Interviewing a potential new employee? It can be an exciting, nerve-racking process. You’re hoping to find the right person to fill your role, and you probably have multiple people to choose from. You’re simultaneously trying to find top talent and impress them while trying to be authentic and get a true vision of who someone is. Plus, the person sitting across from you (or on the other end of your Zoom call) is probably nervous, too!
With all that emotion flying around, it can be hard to remember what you’re looking for. In addition to getting answers to thoughtful questions, you should also be on the lookout for red flags. These are things that will identify when a person won’t be a good fit for your company culture. When you get swept up in a person’s terrific résumé or great conversational skills, you may forget to be on the lookout for issues or trouble points. But it’s an essential part of the process.
Of course, job applicants are human, just like you—the people you’re speaking to won’t be perfect. Traffic jams, family emergencies, or nerves may knock them off their interview game, but that doesn’t mean you need to completely rule them out. That being said, you’re likely looking for someone who can do a job well under pressure, and the interview process is a great trial run in that regard. Although red flags are going to be specific to every individual business, there are a few responses you can look for no matter your industry or niche.
Here are five red flags to keep an eye out for while speaking to a potential new employee.
Frequent Complaining About Past Job or Coworkers
Obviously, if people were 100% thrilled with their current or past jobs, they wouldn’t be sitting across the table from you. But if someone is ready and willing to completely throw a past employer under the bus, it’s a bad sign. It feels aggressive, it lacks understanding that employment problems usually involve both parties, and it simply leaves a bad taste in an employer’s mouth. You want a team player, not someone who will be bitter at the first sign of trouble. Otherwise, you’re going to find yourself having to solve a lot of workplace drama when you could instead be focused on serving your customers.
Inability to Provide Concrete Examples
If someone says he or she is a great team player, that person should be able to describe a project he or she worked on in a team setting. If someone says he or she has experience in Microsoft® Excel, the person should be able to describe that experience. If someone says he or she is great at closing sales, the person should be able to talk about a recent large sale he or she secured for his or her company. Big claims without concrete examples are meaningless, and they can make you feel as if the person is exaggerating or misconstruing the facts. Ask for specifics, and be wary if they can’t be provided. Although “résumé padding” is a common practice, you want to get to the bottom of who someone is—and if that leads you to believe the person is not being totally truthful, run the other direction.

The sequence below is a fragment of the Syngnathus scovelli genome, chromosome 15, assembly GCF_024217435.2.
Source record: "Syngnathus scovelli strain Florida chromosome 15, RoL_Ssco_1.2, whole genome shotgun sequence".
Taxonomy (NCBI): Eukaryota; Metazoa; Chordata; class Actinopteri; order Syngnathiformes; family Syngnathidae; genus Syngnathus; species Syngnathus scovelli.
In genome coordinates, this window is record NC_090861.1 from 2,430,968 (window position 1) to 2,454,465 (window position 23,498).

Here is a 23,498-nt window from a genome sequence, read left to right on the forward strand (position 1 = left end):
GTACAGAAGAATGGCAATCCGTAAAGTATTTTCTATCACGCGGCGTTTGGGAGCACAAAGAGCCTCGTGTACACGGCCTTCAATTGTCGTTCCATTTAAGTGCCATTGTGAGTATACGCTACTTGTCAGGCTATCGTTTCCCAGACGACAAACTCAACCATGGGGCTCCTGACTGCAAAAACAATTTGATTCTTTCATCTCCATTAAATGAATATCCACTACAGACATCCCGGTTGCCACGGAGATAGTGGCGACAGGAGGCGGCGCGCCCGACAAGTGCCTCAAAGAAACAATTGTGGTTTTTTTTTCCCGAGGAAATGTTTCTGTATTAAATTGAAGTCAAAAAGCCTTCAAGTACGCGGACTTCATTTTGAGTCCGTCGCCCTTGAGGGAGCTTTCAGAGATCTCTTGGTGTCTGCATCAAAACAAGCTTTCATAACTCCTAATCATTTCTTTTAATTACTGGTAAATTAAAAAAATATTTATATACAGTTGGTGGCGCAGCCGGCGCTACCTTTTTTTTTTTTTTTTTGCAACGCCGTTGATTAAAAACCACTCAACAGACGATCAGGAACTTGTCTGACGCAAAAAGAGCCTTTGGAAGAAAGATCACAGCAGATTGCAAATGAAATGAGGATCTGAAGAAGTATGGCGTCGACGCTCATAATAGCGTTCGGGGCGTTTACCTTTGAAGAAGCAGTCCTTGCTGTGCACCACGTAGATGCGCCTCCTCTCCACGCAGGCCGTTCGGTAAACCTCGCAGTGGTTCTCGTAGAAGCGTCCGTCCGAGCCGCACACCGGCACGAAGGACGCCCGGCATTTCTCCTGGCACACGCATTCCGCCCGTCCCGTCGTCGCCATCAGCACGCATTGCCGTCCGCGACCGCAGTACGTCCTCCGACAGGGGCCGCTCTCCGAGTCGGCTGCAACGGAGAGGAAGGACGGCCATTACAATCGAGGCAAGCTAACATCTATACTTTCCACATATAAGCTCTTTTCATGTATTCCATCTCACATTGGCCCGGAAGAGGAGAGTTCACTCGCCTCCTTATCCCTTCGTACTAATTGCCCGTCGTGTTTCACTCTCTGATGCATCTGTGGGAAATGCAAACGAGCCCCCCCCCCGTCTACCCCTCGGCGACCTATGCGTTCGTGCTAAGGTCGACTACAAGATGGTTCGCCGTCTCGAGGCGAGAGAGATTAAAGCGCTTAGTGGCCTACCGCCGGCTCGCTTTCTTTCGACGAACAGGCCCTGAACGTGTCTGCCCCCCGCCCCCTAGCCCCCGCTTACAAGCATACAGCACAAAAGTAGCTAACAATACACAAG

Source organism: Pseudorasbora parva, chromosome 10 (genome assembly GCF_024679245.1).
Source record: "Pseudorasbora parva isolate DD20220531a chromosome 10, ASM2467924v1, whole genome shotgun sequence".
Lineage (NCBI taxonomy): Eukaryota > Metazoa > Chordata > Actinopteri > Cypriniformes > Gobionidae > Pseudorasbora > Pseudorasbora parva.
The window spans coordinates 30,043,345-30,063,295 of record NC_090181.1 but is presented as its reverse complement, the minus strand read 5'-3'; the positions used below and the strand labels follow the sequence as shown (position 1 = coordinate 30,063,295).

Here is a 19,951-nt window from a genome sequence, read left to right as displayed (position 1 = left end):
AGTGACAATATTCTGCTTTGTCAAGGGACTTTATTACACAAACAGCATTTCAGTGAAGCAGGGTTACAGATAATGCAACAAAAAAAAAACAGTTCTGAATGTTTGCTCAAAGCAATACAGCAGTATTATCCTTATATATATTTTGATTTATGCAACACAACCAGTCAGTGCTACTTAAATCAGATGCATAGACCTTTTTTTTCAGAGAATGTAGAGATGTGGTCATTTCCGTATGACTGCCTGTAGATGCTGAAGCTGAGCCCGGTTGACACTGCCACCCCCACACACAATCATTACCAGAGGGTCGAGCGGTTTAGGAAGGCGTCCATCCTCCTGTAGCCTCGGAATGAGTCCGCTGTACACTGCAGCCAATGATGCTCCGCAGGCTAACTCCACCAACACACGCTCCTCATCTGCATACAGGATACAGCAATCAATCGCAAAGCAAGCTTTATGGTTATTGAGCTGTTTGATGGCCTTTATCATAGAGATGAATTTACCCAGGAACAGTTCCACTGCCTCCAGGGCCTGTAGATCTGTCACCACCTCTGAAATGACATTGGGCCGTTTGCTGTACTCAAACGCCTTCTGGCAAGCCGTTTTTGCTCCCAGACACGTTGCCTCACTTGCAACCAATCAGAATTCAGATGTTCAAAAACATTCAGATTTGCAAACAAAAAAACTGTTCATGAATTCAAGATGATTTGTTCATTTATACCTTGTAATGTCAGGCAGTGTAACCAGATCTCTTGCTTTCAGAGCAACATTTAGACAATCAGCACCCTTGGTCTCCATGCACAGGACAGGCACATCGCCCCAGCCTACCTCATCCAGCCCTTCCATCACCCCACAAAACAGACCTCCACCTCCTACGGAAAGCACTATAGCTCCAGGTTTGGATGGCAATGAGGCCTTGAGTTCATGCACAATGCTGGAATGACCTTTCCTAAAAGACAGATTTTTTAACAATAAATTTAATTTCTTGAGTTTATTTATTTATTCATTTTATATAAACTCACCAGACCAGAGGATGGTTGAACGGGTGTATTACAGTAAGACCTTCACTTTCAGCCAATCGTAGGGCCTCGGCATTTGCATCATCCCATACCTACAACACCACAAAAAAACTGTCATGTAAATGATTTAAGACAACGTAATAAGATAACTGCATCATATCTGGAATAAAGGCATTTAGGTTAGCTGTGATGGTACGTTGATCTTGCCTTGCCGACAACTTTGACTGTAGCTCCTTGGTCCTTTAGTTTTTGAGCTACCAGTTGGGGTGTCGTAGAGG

Lack of Interpersonal Skills
No matter how much or how little this employee will interact with the other employees of your company, having someone with interpersonal skills is a must. You don’t need to be on the lookout for Ms. Congeniality, but someone who can make eye contact and hold a conversation is vital. Having an employee who’s unable to handle conflict or get to the root of a problem will be an issue, no matter what the role you’re filling is. If someone is too rambling, doesn’t shake your hand, or seems incredibly awkward, it’s something to keep in mind. (Note: This isn’t a hard-and-fast, be-all and end-all rule. People with social awkwardness still need employment! But it’s important to consider which role they’re applying for and whether it will be worth it for your business in the long run.)
If someone’s asking you to repeat yourself over and over, gives answers that don’t relate to the specific question asked, or is struggling to pay attention, that’s a major red flag. Listening is a crucial component of almost any job. You’re going to need someone who’s able to take in information efficiently. Bringing a person on board who can’t even seem to listen for one job interview? That’s a red flag that’s going to have serious effects down the road. Again, nobody’s perfect—someone asking you to repeat yourself certainly isn’t a reason to withhold an offer of employment. But overall, do you get the impression that the person just isn’t listening? If so, that’s a bad sign that needs attention.
Refusal to Provide a Reference
Having to provide references can put job applicants in a difficult spot. They may not want their current employer to know they’re looking for new jobs, or they may have left previous positions on less-than-desirable terms. But hiring someone without a third-party opinion is incredibly risky. References are a vital part of the process—being able to get a fuller picture of job applicants will help you understand them much better than simply talking to them one-on-one. If candidates are unable to provide even one solid reference, that’s a major red flag. Why don’t they have anyone in their life who they feel could vouch for them? If applicants are unable or unwilling to provide a reference, try and have a conversation with them about why. Perhaps they have a valid reason you can work around. Do they have a nonprofessional reference who could serve as a personal reference? If they truly can’t give you one other person to talk to, it’s a sign they aren’t good at managing the relationships in their life or their career. Those probably aren’t the types of people who are going to work out in the long run.